I’ve found it very hard to enjoy myself in Dirty Bomb and more often than not just found myself returning to the familiar ground of Call of Duty modes I’ve been playing for well over a decade now, with staples such as Deathmatch, Kill Confirmed and Search and Destroy still proving to be good, enduring fun. There’s a reason these modes appear in every Call of Duty, after all.
Cold War launches with only eight multiplayer maps (with Nuketown 84 to follow shortly on November 24th) which isn’t a lot, especially when compared to the 14 that the last Black Ops released with. This would be fine if Treyarch were leaning on the “quality over quantity” mantra, but sadly they fall short in both of these regards.
A handful of maps are quite enjoyable, though. The standout being Armada, a level consisting of three large ships between which you can swim, sail, and zipline. It’s expansive and allows for some great flanking maneuvers, catering well for all types of players due to its tight points of contestation and multiple sniping positions. Meanwhile, Crossroads’ snow-covered battleground has also provided some of my most memorable shootouts and allows for many different playstyles where no one class of weapon can dominate.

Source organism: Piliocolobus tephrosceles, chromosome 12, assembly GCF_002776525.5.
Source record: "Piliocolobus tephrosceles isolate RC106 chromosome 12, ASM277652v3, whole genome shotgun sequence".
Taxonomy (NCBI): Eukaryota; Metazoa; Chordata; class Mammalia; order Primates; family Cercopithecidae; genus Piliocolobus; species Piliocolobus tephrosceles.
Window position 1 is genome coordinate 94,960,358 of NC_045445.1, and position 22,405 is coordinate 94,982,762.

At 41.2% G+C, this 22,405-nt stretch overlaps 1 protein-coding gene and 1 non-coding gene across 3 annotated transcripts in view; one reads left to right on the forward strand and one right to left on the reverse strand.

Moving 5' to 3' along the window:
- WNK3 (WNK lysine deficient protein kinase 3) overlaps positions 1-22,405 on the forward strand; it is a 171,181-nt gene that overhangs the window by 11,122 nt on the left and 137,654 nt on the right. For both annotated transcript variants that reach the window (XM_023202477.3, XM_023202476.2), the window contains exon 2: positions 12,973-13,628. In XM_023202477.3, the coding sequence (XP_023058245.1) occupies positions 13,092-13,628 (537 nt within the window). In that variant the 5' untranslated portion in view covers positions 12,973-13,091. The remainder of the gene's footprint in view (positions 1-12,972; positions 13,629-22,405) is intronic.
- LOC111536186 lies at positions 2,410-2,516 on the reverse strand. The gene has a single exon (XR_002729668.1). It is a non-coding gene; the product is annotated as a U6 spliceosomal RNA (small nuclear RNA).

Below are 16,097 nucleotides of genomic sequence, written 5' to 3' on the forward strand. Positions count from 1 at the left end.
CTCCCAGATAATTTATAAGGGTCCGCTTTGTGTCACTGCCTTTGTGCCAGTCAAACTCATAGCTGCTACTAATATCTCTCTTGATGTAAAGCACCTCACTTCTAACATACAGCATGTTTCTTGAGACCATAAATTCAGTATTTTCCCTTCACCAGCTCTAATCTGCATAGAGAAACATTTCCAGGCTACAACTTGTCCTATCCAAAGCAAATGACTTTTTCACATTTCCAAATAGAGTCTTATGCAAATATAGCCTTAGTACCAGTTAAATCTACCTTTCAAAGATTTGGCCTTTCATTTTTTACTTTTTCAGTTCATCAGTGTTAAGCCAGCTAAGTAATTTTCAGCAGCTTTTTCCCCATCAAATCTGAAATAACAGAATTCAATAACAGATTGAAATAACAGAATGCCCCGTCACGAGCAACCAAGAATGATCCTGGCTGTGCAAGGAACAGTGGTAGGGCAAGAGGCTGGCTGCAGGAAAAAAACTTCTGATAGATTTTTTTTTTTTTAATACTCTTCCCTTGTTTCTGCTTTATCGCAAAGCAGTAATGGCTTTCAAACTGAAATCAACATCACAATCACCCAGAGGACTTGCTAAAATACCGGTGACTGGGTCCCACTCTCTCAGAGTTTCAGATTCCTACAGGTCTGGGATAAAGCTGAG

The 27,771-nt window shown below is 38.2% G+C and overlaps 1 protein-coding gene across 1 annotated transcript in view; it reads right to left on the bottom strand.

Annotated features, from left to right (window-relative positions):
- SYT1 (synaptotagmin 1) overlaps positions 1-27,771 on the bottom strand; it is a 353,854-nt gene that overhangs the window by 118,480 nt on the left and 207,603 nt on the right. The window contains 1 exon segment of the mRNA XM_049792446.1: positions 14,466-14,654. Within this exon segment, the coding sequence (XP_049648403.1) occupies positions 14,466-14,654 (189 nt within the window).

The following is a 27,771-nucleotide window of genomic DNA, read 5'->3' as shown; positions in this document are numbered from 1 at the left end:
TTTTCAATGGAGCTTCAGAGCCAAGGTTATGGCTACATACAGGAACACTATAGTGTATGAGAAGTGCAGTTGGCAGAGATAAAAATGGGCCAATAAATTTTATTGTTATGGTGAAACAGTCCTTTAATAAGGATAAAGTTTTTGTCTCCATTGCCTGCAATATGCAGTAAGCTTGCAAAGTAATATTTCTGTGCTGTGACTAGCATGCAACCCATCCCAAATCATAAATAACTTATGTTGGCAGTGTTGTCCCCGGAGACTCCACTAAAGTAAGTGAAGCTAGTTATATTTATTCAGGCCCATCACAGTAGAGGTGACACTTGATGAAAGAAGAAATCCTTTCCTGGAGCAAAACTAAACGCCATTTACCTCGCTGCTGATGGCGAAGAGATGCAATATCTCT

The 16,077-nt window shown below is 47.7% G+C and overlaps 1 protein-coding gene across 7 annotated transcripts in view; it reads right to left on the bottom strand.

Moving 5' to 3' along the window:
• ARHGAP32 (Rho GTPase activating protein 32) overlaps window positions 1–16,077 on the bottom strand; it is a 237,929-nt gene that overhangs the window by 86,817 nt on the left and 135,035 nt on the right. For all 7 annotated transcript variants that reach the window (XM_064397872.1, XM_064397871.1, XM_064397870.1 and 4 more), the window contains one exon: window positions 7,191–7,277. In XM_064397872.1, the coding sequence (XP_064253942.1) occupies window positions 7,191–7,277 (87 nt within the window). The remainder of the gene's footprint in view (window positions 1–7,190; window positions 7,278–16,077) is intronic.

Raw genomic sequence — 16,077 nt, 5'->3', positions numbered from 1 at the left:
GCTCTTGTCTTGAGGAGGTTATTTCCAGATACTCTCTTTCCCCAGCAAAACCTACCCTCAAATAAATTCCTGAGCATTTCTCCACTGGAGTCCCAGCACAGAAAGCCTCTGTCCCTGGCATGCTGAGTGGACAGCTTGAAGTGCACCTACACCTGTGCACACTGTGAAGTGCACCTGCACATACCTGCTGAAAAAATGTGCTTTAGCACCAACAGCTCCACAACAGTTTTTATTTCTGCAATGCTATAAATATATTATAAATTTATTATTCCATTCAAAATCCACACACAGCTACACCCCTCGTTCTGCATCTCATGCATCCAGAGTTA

Of the smaller maps, Satellite is my pick of the bunch, and where I found the majority of my fun coming from as I picked off enemies with my sniper rifle as they peeked over yet another Angolan sand dune. It stands alongside Armada as the most graphically impressive map, and benefits from the rural setting in this regard as the sun beams on crash wreckage and drench the already orange rocks. But on the whole, Cold War does look to be a significant visual downgrade when compared to Modern Warfare. This is most visibly seen on the Moscow and Miami maps when looking at the textures of the building faces and in the detail of the gun models, which just don’t stand up when placed next to polished weapons from last year’s game.